sanders the nurture aspect is seen the more fundamental and important in the research - one part of the jigsaw puzzle to do with how to help people who need help, I think.
Anyway, my take away is be aware, get help early, know your limitations.
sanders also, the bits I have read about it are tied in with "nurture" in the sense that they are tied in with the large body of research to do with how to bring up children to be happy, independent, successful adults so very much to do with moving forward successfully rather than writing people off because of their genes or saying that problems are inevitable.
don also i agree with your first post that this is not to do with attaching anything meaningful to inheriting crappy genes or predicting anything by reference to in utero.
The research I have read about has been reported alongside for example the fact that a baby's brain is say 20 percent developed at birth and 80 percent developed at age 3 and so clearly the stimulation and experiences in the first three years are key, and there are key opportunities here for therapeutic intervention - so as you say, nurture is king.
But I still feel being aware of possible inherited personality traits, behaviour traits, is useful. Positive and negative.
I also agree that covering it better in training would be a positive change.
*The research I have read about has been reported alongside for example the fact that a baby's brain is say 20 percent developed at birth and 80 percent developed at age 3 and so clearly the stimulation and experiences in the first three years are key, and there are key opportunities here for therapeutic intervention - so as you say, nurture is king.
But I still feel being aware of possible inherited personality traits, behaviour traits, is useful. Positive and negative.*
Studies that look at early brain development (you know, the ones with the “healthy” and “”underdeveloped” brain scans) used data from Eastern European orphanages where babies were warehouses in cots with minimal human contact and no real stimulation or affection. It would really take something extraordinary for a uk child to be so severely neglected as to sustain that level of neurological damage - but that doesn’t make good headlines or bring round huge pockets of funding for endless research, therapy etc. Research also shows brain plasticity reaches toddler levels again in teenage years, when there’s a good opportunity to develop healthy attachments, neurological pathways etc.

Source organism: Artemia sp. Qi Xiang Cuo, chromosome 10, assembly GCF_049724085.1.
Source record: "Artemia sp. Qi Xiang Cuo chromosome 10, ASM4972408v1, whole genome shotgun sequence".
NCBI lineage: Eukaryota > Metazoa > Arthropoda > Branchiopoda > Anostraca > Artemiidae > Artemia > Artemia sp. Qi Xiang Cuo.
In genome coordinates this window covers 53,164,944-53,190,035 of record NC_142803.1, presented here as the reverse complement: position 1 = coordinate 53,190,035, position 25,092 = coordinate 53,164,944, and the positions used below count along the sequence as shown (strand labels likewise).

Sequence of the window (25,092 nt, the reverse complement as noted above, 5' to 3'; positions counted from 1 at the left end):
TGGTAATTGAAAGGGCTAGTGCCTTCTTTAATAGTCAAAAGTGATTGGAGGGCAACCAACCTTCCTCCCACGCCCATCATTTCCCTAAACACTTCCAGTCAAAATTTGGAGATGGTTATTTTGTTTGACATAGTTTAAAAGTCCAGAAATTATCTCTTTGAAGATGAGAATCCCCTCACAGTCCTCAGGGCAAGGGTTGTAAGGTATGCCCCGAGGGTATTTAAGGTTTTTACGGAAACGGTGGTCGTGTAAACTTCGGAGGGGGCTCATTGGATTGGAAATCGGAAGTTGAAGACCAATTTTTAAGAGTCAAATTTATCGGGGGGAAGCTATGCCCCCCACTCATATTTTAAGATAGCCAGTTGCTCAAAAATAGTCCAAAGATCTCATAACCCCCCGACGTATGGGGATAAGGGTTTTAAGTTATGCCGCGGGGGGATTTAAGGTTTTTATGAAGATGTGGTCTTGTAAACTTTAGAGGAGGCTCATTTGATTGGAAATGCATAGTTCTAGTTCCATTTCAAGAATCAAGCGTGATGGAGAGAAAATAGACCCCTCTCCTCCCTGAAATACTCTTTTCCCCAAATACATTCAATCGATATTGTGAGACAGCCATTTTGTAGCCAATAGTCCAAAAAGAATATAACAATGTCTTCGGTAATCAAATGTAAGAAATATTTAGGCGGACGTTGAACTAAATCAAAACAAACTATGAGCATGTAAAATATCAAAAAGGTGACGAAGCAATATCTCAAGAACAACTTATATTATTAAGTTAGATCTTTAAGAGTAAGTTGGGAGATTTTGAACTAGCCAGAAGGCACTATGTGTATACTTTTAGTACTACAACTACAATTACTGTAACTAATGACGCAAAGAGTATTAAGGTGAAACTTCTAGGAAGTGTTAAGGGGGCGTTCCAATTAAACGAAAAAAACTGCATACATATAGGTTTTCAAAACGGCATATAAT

Lots and lots of research points to neglected or abused children not being biologically or psychologically predisposed to a life of chaos. This is an area where half truths, misinterpreted research and a little knowledge can cause huge harm, and yes should be taught better in SW core training.
And everything that @donquixote said.
@jellycatspyjamas I can't work out if you were agreeing with me or disagreeing? If disagreeing you may have misunderstood what I wrote - the studies I was referring to indicated that you can turn around the affect of neglect, not the other way round, so we are saying the same thing? And you are making the additional point that there opportunities during the teenage years (and I would say beyond)?
Hi @sgnittes, sorry for not responding any sooner, but I have been busy with the fall out of dealing with my preteen child being registered as blind (due absolutely entirely and unequivocally to her in utero experiences). I seem to have precipitated a big debate here about the merits of nature vs nurture. It’s interesting to me as an adoptive parent more than a decade into my solo journey to explore the negative vs positive experiences of adoptive parents here vs on the AUK forum.
My perception on this forum, be it right or wrong, is that adoptive parents here are in their infancy, relatively speaking, in relation to the dating of their adoption order, and may not have experienced some of the hardships families on the other, more specific adoption forums have suffered further on in their family journeys.